90 Days of Code: Third Time’s the Charm

Photo by Michael Jasmund on Unsplash

The moment we’ve all been waiting for.


Maybe just me 🤷🏾‍♂️

After committing to this for three days, I definitely feel like it’s becoming apart of my schedule. In today’s module, I finally learned how to give my website a little style upgrade. CSS, or Cascading Style Sheets, is the styling code used to style markup languages such as HTML. Meaning, CSS cannot exist by itself. It has to be associated with a markup document.

The grammar, or Syntax, of CSS is also different than HTML. To make a declaration, it has to be in the format of:

Selector { property : value; }

This stylistic information can be inserted into the website using the following methods:

  • External CSS

There’s a hierarchy to the different methods of inserting CSS. Web browsers like Google Chrome follow this hierarchy so I had to be careful that I used the correct method at the correct time.

External CSS is code that lives on an external file within your web project that you link to on each page. The benefit of having a separate file that determines the style of a website is that we don’t have to make those declarations individually. Coding takes enough time as it is. If I can declare my Headings are Blue and 20px only one time and it translates to all 80 pages, I’m happy.

As you will see below, I have styled my CV page slightly using the External CSS method. Does my future in UI Design look bright?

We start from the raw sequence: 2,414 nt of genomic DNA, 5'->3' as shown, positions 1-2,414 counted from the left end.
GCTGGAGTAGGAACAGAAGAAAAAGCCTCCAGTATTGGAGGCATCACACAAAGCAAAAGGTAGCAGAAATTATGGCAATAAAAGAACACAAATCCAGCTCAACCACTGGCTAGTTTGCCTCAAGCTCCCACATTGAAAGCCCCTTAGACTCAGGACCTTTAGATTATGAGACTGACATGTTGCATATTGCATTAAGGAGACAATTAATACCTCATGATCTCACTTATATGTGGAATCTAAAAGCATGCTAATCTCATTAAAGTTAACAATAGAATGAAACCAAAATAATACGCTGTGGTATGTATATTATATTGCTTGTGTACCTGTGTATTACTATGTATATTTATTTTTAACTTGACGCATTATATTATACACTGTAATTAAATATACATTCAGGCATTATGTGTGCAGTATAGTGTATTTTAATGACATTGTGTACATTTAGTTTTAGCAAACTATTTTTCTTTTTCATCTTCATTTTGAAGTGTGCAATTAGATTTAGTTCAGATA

Remember it without any CSS 👇🏾

Internal CSS is primarily used when a webpage has a unique style to it. This code is placed within a <style></stlye> tag and is used to make changes to all tags of the same type on a page to save time. Imagine having 15 headings on one page and having to change the color, alignment, size, etc. of each one individually. You would take as long to code a website as it takes me to write these blog posts. Inline CSS helps by making those changes simultaneously on a specific page like the below code:


h1 {
color: blue;
margin-left: 20px;


Look at an example of bypassing External CSS and customizing it for my Contact page using Internal CSS:

As the name suggests, Inline CSS is placed within a specific tag line. For example, if I want to style the H1 Heading of a singular paragraph to be the color red, I would expand the <h1> tag and write <h1 style=”color:red;”>.

I can also add multiple CSS declarations to a single line as displayed here:

<h1 style=”color:red;text-align:center>

This is not the ideal method unless you want to style something on a page very specifically like a single Heading.

Day 3 is in the books. Keep following along as we continue down this rabbit hole of alphanumeric combinations that make your head spin. Next lesson, we’re going to dive deeper into CSS.

Freelancer, lifelong student, and wannabe techie. I love exploring disruptive startups and sparking cultural conversations. www.thecamcaldwell.com

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